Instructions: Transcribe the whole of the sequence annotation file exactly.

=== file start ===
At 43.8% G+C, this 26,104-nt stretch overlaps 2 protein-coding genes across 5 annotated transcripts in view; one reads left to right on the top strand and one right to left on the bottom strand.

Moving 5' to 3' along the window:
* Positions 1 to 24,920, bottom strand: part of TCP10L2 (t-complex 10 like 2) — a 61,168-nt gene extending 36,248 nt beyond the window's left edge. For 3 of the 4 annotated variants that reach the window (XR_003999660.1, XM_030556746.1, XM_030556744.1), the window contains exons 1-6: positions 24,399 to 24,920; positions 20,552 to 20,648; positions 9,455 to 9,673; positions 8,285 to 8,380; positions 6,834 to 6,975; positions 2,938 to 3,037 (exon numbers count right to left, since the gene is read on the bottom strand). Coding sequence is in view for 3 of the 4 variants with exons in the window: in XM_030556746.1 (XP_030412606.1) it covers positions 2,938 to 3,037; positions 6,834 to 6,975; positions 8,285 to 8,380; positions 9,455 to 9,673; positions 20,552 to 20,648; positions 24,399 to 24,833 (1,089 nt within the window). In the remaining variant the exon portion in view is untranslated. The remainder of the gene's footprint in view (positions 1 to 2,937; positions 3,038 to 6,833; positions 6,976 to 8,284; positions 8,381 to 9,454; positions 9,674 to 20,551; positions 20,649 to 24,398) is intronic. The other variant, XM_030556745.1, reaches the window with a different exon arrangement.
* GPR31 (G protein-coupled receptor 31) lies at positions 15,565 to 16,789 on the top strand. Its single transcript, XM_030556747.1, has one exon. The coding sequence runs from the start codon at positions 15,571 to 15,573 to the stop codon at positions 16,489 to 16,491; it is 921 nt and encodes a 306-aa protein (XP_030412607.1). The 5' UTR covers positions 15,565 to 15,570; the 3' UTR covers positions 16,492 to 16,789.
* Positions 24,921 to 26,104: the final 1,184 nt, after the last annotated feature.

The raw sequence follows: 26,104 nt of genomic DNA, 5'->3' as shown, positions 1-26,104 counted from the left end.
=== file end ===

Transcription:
At 43.8% G+C, this 26,104-nt stretch overlaps 2 protein-coding genes across 5 annotated transcripts in view; one reads left to right on the top strand and one right to left on the bottom strand.

Moving 5' to 3' along the window:
* Positions 1 to 24,920, bottom strand: part of TCP10L2 (t-complex 10 like 2) — a 61,168-nt gene extending 36,248 nt beyond the window's left edge. For 3 of the 4 annotated variants that reach the window (XR_003999660.1, XM_030556746.1, XM_030556744.1), the window contains exons 1-6: positions 24,399 to 24,920; positions 20,552 to 20,648; positions 9,455 to 9,673; positions 8,285 to 8,380; positions 6,834 to 6,975; positions 2,938 to 3,037 (exon numbers count right to left, since the gene is read on the bottom strand). Coding sequence is in view for 3 of the 4 variants with exons in the window: in XM_030556746.1 (XP_030412606.1) it covers positions 2,938 to 3,037; positions 6,834 to 6,975; positions 8,285 to 8,380; positions 9,455 to 9,673; positions 20,552 to 20,648; positions 24,399 to 24,833 (1,089 nt within the window). In the remaining variant the exon portion in view is untranslated. The remainder of the gene's footprint in view (positions 1 to 2,937; positions 3,038 to 6,833; positions 6,976 to 8,284; positions 8,381 to 9,454; positions 9,674 to 20,551; positions 20,649 to 24,398) is intronic. The other variant, XM_030556745.1, reaches the window with a different exon arrangement.
* GPR31 (G protein-coupled receptor 31) lies at positions 15,565 to 16,789 on the top strand. Its single transcript, XM_030556747.1, has one exon. The coding sequence runs from the start codon at positions 15,571 to 15,573 to the stop codon at positions 16,489 to 16,491; it is 921 nt and encodes a 306-aa protein (XP_030412607.1). The 5' UTR covers positions 15,565 to 15,570; the 3' UTR covers positions 16,492 to 16,789.
* Positions 24,921 to 26,104: the final 1,184 nt, after the last annotated feature.

The raw sequence follows: 26,104 nt of genomic DNA, 5'->3' as shown, positions 1-26,104 counted from the left end.